Pregnant woman

Rubella causes birth defects!

In most peo­ple, rubel­la virus infec­tion caus­es a mild flu-like ill­ness with rash that looks a bit like a measles rash. Rubel­la is some­times called “Ger­man measles” or “3‑day measles”. Unfor­tu­nate­ly, if a woman catch­es rubel­la while she is preg­nant, she may mis­car­ry, or the child may be born with seri­ous birth defects, such as blind­ness, deaf­ness, or men­tal retar­da­tion. Here is a sto­ry of a young woman who has con­gen­i­tal rubel­la syn­drome because her moth­er caught rubel­la while car­ry­ing her:

The rubel­la vac­cine is a “live” vac­cine. As such, it has nev­er con­tained the mer­cury-con­tain­ing preser­v­a­tive thiom­er­sal. The measles vac­cine is gen­er­al­ly giv­en in com­bi­na­tion with the vac­cine for mumps and the vac­cine for rubel­la. There is no rea­son to give these vac­cines sep­a­rate­ly. Giv­ing the vac­cines as sep­a­rate injec­tions sim­ply means more injec­tions for the child and more chance that one of the vac­cines will be missed.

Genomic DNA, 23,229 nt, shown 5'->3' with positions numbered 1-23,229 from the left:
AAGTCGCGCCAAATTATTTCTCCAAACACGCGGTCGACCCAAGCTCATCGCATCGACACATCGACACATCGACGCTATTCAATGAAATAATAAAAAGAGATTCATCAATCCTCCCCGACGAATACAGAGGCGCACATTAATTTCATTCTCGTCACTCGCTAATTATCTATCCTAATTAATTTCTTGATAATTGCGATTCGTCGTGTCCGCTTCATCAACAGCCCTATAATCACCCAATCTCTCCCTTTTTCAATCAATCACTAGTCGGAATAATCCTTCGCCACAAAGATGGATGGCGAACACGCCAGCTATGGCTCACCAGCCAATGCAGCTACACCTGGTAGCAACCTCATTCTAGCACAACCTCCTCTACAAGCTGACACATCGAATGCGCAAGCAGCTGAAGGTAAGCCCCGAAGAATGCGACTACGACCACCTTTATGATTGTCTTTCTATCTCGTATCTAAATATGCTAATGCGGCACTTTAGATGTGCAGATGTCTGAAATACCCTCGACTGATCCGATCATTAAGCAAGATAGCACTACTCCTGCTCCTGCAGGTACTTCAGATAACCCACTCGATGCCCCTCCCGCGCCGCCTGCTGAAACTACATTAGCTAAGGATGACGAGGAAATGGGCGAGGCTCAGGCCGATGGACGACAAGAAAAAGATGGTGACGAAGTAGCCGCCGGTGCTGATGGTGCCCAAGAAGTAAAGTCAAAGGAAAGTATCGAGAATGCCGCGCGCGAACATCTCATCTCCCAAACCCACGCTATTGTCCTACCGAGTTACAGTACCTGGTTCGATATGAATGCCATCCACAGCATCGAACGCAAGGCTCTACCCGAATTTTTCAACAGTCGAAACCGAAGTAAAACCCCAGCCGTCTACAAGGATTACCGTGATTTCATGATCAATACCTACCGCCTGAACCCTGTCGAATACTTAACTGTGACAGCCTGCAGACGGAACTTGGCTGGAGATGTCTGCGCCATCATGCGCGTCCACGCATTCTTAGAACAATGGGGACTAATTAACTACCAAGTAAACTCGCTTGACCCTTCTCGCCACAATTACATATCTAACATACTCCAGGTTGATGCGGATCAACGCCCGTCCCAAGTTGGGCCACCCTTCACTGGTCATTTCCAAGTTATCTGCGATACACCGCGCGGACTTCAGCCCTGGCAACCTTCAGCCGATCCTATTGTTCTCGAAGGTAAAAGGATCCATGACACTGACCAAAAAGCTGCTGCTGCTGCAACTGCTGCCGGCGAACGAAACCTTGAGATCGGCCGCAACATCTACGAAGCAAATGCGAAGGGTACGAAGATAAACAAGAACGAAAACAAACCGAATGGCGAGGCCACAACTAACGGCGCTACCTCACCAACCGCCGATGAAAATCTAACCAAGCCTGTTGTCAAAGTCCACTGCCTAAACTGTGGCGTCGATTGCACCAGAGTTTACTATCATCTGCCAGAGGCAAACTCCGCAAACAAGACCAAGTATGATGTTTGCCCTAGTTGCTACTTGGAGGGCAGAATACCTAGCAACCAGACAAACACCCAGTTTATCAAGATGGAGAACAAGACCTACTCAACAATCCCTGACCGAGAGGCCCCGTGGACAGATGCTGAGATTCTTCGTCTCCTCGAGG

Because the measles virus is a “live” vac­cine, it can­not be giv­en to some peo­ple, includ­ing chil­dren with a sup­pressed immune sys­tem. Nor can it be giv­en to women who are already preg­nant. Those indi­vid­u­als depend on the herd immu­ni­ty that results from prac­ti­cal­ly every­one else being vac­ci­nat­ed.

Once rubel­la has been wiped out through vac­ci­na­tion, we will no longer need to vac­ci­nate any­one against it. For more infor­ma­tion, vis­it the Web site of the Measles and Rubel­la Ini­tia­tive.